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1.
Artigo em Inglês | MEDLINE | ID: mdl-34750568

RESUMO

Substance use disorders commonly co-occur with one another and with other psychiatric disorders. They share common features including high impulsivity, negative affect, and lower executive function. We tested whether a common genetic factor undergirds liability to problematic alcohol use (PAU), problematic tobacco use (PTU), cannabis use disorder (CUD), and opioid use disorder (OUD) by applying genomic structural equation modeling to genome-wide association study summary statistics for individuals of European ancestry (Total N = 1,019,521; substance-specific Ns range: 82,707-435,563) while adjusting for the genetics of substance use (Ns = 184,765-632,802). We also tested whether shared liability across SUDs is associated with behavioral constructs (risk-taking, executive function, neuroticism; Ns = 328,339-427,037) and non-substance use psychopathology (psychotic, compulsive, and early neurodevelopmental disorders). Shared genetic liability to PAU, PTU, CUD, and OUD was characterized by a unidimensional addiction risk factor (termed The Addiction-Risk-Factor, independent of substance use. OUD and CUD demonstrated the largest loadings, while problematic tobacco use showed the lowest loading. The Addiction-Risk-Factor was associated with risk-taking, neuroticism, executive function, and non-substance psychopathology, but retained specific variance before and after accounting for the genetics of substance use. Thus, a common genetic factor partly explains susceptibility for alcohol, tobacco, cannabis, and opioid use disorder. The Addiction-Risk-Factor has a unique genetic architecture that is not shared with normative substance use or non-substance psychopathology, suggesting that addiction is not the linear combination of substance use and psychopathology.

2.
Mol Psychiatry ; 2021 Nov 02.
Artigo em Inglês | MEDLINE | ID: mdl-34725455

RESUMO

Polygenic risk scores (PRS) may help inform the etiology of suicidal thoughts and behaviors. In this study, we evaluated whether a suicidality PRS derived from a large genome-wide association study (GWAS) of suicidality from the UK Biobank (N = 122,935) predicted suicidal ideation (SI) in a 7-year population-based, prospective cohort of European-American US veterans (N = 1326). Results revealed that 8.8% (n = 115) of veterans developed new-onset SI, 4.0% (n = 52) had chronic SI, 3.4% (n = 31) had remitted SI, and 83.8% (n = 1128) denied SI over the study period. Suicidality PRSstandardized was positively associated with chronic SI (relative risk ratio [RRR] = 4.54, 95% confidence interval [CI] = 1.01-20.48) and new-onset SI (RRR = 2.97, 95%CI = 1.22-7.23), and negatively associated with remitted SI (RRR = 0.12, 95% CI = 0.02-0.60). Among veterans with higher suicidality PRS, those with higher baseline dispositional optimism had a lower likelihood of chronic SI (RRR = 0.67, 95% CI = 0.49-0.91) and higher likelihood of remitted SI (RRR = 1.98, 95% CI = 1.18-3.31). Among veterans with higher suicidality PRS, those with higher baseline levels of social support were less likely to develop new-onset SI (RRR = 0.95, 95% CI = 0.92-0.99). These interaction effects were enriched for genes implicated in neuron recognition and development, while the PRS main effect was enriched for genes involved in mannosylation. Collectively, results of this study suggest that suicidality PRS is linked prospectively to symptomatic courses of SI, and that dispositional optimism and social support moderate these associations. Interventions targeting these modifiable psychosocial factors may help mitigate risk of SI in veterans with high polygenic risk for suicidality.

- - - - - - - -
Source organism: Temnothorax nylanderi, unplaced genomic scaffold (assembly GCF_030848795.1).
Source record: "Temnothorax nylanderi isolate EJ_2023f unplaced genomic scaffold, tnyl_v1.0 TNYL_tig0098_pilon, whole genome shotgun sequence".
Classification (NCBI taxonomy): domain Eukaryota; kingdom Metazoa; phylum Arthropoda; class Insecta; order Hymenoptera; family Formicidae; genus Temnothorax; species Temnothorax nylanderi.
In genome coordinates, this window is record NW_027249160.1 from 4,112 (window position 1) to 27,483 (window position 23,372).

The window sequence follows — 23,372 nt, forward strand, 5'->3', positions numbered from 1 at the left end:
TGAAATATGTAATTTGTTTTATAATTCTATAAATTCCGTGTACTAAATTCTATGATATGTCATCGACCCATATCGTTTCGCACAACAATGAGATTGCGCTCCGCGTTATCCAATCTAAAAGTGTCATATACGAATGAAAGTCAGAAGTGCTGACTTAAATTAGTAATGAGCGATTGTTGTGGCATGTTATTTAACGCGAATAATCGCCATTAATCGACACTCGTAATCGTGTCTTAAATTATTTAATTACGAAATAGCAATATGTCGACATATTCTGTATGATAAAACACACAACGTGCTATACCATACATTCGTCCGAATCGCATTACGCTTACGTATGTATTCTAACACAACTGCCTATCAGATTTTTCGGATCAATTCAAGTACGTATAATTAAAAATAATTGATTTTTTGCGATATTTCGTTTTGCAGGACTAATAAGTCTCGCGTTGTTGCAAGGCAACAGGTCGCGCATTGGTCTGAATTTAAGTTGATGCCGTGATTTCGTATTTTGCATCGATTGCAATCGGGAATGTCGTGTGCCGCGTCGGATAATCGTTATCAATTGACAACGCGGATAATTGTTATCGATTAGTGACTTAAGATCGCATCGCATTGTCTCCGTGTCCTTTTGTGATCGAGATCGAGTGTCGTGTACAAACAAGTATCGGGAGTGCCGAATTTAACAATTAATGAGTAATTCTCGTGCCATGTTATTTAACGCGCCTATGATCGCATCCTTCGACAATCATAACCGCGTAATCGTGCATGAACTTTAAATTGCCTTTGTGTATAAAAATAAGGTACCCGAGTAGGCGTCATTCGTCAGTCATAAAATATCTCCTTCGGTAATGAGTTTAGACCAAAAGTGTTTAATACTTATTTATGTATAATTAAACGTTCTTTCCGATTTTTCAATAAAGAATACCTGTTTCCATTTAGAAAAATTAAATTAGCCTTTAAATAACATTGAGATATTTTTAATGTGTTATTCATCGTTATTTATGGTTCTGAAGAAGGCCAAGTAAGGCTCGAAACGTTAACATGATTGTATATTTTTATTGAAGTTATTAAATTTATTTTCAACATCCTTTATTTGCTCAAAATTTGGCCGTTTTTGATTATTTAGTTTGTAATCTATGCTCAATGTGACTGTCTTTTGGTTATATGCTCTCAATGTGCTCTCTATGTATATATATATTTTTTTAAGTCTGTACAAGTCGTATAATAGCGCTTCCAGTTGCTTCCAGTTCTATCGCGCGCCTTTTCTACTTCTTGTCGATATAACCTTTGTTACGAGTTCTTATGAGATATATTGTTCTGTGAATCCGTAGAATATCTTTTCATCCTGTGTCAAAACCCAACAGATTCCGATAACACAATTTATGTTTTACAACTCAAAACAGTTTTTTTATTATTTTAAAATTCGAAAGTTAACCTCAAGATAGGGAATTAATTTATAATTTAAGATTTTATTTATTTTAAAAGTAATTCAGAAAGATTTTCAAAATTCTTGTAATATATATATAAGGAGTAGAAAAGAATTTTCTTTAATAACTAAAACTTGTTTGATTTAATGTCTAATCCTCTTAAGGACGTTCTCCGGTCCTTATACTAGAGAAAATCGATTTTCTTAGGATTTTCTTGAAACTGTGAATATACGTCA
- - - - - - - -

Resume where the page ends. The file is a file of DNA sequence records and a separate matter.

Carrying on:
3.
Transl Psychiatry ; 11(1): 586, 2021 Nov 13.
Artigo em Inglês | MEDLINE | ID: mdl-34775470

RESUMO

Alcohol drinking and tobacco smoking are hazardous behaviors associated with a wide range of adverse health outcomes. In this study, we explored the association of polygenic risk scores (PRS) related to drinks per week, age of smoking initiation, smoking initiation, cigarettes per day, and smoking cessation with 433 psychiatric and behavioral traits in 4498 children and young adults (aged 8-21) of European ancestry from the Philadelphia neurodevelopmental cohort. After applying a false discovery rate multiple testing correction accounting for the number of PRS and traits tested, we identified 36 associations related to psychotic symptoms, emotion and age recognition social competencies, verbal reasoning, anxiety-related traits, parents' education, and substance use. These associations were independent of the genetic correlations among the alcohol-drinking and tobacco-smoking traits and those with cognitive performance, educational attainment, risk-taking behaviors, and psychopathology. The removal of participants endorsing substance use did not affect the associations of each PRS with psychiatric and behavioral traits identified as significant in the discovery analyses. Gene-ontology enrichment analyses identified several neurobiological processes underlying mechanisms of the PRS associations we report. In conclusion, we provide novel insights into the genetic overlap of smoking and drinking behaviors in children and young adults, highlighting their independence from psychopathology and substance use.